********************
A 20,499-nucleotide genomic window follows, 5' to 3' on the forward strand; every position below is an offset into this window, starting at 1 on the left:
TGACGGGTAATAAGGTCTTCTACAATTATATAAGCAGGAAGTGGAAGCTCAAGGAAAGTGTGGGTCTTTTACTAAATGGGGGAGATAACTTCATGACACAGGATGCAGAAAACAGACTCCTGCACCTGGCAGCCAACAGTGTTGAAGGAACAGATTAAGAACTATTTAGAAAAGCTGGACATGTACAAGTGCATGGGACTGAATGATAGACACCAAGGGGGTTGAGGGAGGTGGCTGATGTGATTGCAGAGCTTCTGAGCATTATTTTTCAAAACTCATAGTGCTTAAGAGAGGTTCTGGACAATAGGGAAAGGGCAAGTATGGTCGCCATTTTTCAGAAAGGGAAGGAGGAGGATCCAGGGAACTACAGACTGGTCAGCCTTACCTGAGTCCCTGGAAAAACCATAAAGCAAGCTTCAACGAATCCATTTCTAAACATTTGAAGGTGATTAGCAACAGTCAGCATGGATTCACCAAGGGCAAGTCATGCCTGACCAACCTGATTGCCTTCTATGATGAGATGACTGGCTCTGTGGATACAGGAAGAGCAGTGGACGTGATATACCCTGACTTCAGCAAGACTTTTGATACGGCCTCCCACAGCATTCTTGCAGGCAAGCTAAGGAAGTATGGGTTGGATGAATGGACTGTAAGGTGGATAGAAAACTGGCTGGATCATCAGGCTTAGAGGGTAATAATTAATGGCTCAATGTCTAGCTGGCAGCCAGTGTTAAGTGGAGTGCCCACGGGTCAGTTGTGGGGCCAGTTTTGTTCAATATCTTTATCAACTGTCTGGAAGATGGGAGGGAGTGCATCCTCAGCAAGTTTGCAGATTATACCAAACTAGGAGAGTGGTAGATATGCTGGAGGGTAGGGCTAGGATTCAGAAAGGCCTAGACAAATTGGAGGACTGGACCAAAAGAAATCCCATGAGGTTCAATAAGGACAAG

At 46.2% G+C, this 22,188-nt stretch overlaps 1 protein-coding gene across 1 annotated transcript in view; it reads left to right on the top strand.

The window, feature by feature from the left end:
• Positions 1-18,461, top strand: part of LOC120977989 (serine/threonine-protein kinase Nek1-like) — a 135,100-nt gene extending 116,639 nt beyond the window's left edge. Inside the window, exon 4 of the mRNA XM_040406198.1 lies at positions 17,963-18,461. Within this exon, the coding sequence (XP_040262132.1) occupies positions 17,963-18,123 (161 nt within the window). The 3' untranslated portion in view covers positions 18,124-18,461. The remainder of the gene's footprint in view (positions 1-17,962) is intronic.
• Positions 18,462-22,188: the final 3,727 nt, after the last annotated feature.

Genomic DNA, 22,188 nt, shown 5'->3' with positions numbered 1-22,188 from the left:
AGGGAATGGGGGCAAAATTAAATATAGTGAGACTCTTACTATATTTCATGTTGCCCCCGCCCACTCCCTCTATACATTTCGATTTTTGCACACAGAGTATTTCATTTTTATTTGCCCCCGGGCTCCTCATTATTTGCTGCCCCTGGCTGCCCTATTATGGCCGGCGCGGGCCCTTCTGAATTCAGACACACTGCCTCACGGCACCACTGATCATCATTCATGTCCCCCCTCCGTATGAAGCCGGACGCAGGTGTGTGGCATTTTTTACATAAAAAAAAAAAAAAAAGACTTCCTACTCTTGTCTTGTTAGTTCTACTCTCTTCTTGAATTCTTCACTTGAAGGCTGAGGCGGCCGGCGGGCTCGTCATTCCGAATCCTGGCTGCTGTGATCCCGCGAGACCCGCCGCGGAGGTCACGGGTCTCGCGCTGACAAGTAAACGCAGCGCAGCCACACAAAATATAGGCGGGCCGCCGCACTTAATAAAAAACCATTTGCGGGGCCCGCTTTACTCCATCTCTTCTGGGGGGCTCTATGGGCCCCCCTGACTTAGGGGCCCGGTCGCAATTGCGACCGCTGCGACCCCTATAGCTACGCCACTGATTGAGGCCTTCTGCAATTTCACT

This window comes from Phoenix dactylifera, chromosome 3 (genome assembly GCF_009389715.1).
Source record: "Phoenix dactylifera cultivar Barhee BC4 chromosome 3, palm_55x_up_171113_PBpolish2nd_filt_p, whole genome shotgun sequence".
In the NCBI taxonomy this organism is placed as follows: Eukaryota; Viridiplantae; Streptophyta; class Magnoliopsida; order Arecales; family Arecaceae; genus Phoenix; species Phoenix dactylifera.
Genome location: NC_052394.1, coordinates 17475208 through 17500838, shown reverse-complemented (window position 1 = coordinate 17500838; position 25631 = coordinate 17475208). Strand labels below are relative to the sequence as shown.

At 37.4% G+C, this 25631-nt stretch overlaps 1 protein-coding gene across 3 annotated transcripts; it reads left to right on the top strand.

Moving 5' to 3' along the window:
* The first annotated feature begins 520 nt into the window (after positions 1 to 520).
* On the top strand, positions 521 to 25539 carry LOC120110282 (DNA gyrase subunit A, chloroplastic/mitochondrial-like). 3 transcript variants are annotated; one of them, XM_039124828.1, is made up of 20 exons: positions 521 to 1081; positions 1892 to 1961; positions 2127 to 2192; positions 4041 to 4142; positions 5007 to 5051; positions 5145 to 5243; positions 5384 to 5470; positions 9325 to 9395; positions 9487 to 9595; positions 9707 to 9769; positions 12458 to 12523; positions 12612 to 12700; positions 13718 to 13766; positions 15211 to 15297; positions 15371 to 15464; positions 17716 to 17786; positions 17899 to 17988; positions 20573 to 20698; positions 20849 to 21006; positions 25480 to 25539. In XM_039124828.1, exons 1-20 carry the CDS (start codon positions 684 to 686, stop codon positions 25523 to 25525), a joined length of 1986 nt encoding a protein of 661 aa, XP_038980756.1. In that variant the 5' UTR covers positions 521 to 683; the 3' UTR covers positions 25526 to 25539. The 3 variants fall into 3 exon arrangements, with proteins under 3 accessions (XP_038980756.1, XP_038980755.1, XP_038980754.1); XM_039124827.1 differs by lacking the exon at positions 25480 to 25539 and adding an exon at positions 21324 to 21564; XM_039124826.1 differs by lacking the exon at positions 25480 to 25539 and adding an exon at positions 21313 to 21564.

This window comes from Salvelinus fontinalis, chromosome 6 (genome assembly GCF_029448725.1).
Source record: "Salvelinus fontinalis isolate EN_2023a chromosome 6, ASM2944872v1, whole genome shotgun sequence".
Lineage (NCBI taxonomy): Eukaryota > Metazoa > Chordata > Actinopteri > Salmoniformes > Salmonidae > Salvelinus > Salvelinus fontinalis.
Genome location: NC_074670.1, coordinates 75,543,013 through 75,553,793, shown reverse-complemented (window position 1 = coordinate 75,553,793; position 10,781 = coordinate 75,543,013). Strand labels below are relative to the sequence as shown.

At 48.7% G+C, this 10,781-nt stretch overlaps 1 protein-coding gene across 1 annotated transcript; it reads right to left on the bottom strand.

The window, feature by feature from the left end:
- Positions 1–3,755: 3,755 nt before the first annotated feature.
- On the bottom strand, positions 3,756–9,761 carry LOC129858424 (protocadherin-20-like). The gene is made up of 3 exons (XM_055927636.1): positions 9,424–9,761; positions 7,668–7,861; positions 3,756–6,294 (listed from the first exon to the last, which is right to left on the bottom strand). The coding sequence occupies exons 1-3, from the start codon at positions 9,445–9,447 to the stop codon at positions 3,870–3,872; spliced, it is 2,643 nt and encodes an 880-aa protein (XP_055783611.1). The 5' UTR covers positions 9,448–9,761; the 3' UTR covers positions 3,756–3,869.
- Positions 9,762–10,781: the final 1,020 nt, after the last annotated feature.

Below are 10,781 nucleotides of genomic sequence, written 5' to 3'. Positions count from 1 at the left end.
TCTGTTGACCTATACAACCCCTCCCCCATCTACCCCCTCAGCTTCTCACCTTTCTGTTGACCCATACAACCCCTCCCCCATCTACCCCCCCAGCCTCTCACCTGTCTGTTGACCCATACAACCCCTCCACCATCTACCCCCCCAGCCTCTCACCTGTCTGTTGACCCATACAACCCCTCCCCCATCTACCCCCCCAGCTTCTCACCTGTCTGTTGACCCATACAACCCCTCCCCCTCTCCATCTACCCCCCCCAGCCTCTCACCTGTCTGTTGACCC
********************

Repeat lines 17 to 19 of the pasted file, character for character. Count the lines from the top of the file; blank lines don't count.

This window comes from Salvelinus fontinalis, chromosome 6 (genome assembly GCF_029448725.1).
Source record: "Salvelinus fontinalis isolate EN_2023a chromosome 6, ASM2944872v1, whole genome shotgun sequence".
Lineage (NCBI taxonomy): Eukaryota > Metazoa > Chordata > Actinopteri > Salmoniformes > Salmonidae > Salvelinus > Salvelinus fontinalis.